3. Re-evaluating customer segments and touch-points
The customer is changing, and travel-oriented companies need to be proactive, not reactive, in their outreach in order to prevail in a difficult environment. Economic pressures and the corresponding pullbacks in personal and business travel are creating a need for companies to reevaluate their understanding and classification of their customers.

Business travelers are the industry's leading sources of revenue. Yet in this slowdown, corporations are cutting discretionary costs, including business travel. Business travelers are also changing their traveling behavior to help their companies reduce spending: choosing to fly in coach, staying at less expensive hotels, or reducing business travel altogether and opting for cheaper alternatives such as video conferencing.

In addition, many companies are experimenting with changes in their travel spending habits in three important ways. First, companies with corporate offices located around the world are installing video/web conferencing capabilities and are conducting meetings over the Internet, using available services. Second, companies are mandating that more day trips be taken, where travelers fly in and out the same day to avoid a hotel stay. Third, companies have decreased the number of conventions and conferences that their employees can attend.

Leisure travelers also are changing. In particular, micro-groups of consumers, including those who are eco-conscious, health-oriented, ultra-wealthy, or interested in "doing good" while away, are turning into profitable sources of income for certain hospitality companies.

These changing behaviors and emerging trends offer challenges and opportunities to hospitality companies. In particular, a decrease in business travel translates into substantial revenue loss. Some key opportunities to help an organization improve its customer touch points include:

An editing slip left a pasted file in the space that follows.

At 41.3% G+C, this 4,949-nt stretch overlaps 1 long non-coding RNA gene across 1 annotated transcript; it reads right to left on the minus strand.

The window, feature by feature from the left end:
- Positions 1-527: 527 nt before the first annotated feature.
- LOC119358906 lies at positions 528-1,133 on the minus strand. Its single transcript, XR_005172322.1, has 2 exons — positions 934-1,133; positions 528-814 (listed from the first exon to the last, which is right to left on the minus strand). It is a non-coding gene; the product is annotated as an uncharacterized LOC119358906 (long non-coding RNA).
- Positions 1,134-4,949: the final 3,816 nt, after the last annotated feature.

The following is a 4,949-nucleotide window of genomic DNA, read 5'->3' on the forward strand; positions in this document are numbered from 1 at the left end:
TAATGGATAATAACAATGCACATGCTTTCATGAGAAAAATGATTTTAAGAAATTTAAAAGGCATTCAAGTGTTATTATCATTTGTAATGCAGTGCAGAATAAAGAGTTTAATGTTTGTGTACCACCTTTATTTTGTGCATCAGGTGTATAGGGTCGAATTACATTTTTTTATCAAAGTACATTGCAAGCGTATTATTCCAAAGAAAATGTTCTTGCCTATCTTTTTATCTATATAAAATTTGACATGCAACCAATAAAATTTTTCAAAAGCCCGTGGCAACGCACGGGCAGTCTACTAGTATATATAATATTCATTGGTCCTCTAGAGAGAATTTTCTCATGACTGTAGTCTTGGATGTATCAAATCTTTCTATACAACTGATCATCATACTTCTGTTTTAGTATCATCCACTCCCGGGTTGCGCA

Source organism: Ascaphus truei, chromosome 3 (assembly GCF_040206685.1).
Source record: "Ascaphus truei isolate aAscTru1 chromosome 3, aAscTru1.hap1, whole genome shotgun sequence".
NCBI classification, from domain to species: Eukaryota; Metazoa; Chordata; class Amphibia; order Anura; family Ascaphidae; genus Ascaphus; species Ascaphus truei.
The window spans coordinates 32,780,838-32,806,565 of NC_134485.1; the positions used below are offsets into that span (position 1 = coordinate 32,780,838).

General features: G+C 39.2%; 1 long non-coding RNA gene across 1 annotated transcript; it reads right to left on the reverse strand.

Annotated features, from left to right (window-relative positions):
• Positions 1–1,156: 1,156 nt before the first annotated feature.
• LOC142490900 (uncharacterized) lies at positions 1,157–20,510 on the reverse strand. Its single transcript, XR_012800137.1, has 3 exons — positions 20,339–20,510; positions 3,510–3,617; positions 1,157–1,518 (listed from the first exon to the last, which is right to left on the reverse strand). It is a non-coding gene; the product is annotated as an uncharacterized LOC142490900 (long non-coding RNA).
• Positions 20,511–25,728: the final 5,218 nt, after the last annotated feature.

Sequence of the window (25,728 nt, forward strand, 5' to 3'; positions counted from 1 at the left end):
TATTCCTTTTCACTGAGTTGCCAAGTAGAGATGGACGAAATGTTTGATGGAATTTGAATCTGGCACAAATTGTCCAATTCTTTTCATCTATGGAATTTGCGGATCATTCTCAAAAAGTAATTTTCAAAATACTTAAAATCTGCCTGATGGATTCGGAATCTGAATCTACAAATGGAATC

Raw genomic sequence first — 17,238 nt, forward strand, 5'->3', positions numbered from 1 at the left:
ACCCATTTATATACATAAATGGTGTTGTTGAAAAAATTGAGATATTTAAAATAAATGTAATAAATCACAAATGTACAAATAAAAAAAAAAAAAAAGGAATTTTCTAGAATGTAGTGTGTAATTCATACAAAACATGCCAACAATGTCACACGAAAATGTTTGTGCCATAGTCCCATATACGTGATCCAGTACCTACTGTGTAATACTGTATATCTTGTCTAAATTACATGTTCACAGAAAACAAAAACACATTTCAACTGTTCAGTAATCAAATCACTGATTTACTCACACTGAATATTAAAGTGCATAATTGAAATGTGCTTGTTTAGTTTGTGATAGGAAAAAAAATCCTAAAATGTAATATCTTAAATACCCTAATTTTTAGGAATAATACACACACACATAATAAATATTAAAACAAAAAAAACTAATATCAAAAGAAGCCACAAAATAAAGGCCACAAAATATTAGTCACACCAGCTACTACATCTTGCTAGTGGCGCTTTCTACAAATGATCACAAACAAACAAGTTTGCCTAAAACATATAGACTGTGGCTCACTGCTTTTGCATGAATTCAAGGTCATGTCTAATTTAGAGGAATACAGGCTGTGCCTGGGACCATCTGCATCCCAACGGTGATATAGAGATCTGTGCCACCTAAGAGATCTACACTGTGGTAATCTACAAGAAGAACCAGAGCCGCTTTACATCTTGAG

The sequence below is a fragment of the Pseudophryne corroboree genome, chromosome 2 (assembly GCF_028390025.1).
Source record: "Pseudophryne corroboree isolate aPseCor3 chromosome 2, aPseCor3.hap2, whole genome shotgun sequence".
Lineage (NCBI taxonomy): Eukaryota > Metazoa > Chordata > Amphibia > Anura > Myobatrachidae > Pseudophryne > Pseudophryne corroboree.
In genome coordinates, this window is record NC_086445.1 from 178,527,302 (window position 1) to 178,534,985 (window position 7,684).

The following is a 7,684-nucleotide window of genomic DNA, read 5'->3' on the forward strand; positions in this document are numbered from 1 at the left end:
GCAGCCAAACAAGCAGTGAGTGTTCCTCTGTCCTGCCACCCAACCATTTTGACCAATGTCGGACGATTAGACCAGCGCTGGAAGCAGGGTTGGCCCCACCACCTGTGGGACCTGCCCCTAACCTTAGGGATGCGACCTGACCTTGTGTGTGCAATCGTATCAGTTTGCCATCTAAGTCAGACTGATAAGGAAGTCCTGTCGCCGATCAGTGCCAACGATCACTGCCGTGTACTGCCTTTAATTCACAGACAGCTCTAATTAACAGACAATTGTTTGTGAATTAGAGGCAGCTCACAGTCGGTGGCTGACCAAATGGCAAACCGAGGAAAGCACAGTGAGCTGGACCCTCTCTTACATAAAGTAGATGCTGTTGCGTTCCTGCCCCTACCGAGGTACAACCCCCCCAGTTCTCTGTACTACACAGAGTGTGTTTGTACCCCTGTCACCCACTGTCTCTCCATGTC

• Address and evaluate changes in customer segmentation. The traditional model of customer segmentation is changing and is becoming less relevant with the new economic realities and changing consumer lifestyles. Additionally, historical segmentation analysis may be outdated as targeted consumers cascade downward into lower segments based on changes in behavior and economics. As current customer segmentation and profiles become obsolete, companies should re-think how to best segment their customer base and perhaps re-target different demographics to make up for the loss of customers and revenue. Companies should consider customer psychographics as well.
  • Develop a new customer segmentation strategy. With customer behaviors and economic positions changing, now is the time to respond. Hospitality companies should consider re-focusing their efforts on creating segments that are more targeted to their preferred customer base. Improved customer segmentation can enable marketing and sales functions to target and reach customers in a more cost-effective and efficient manner.

Fight the Economic Storm with Marketing and Sales Strategies: Part 1

Fight the Economic Storm with Marketing and Sales Strategies: Part 3